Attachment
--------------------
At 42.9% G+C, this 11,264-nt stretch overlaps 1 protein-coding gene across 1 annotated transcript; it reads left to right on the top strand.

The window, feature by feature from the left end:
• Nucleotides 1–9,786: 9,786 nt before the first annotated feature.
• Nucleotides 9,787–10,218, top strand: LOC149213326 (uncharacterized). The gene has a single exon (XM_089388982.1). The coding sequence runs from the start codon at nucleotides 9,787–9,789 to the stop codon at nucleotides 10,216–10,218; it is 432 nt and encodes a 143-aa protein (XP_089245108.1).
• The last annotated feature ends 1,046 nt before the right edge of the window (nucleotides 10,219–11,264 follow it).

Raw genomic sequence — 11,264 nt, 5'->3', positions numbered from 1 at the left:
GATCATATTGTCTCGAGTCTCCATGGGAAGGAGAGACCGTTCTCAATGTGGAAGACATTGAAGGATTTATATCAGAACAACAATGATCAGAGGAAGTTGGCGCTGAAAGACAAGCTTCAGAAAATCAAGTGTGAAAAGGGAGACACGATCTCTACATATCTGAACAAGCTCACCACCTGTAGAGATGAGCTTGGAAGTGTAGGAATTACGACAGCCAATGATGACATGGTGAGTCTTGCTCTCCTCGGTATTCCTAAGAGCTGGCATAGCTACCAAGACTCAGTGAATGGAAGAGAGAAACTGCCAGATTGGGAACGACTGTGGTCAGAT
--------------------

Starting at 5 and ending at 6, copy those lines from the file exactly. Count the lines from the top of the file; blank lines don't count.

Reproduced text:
• The last annotated feature ends 1,046 nt before the right edge of the window (nucleotides 10,219–11,264 follow it).

Raw genomic sequence — 11,264 nt, 5'->3', positions numbered from 1 at the left: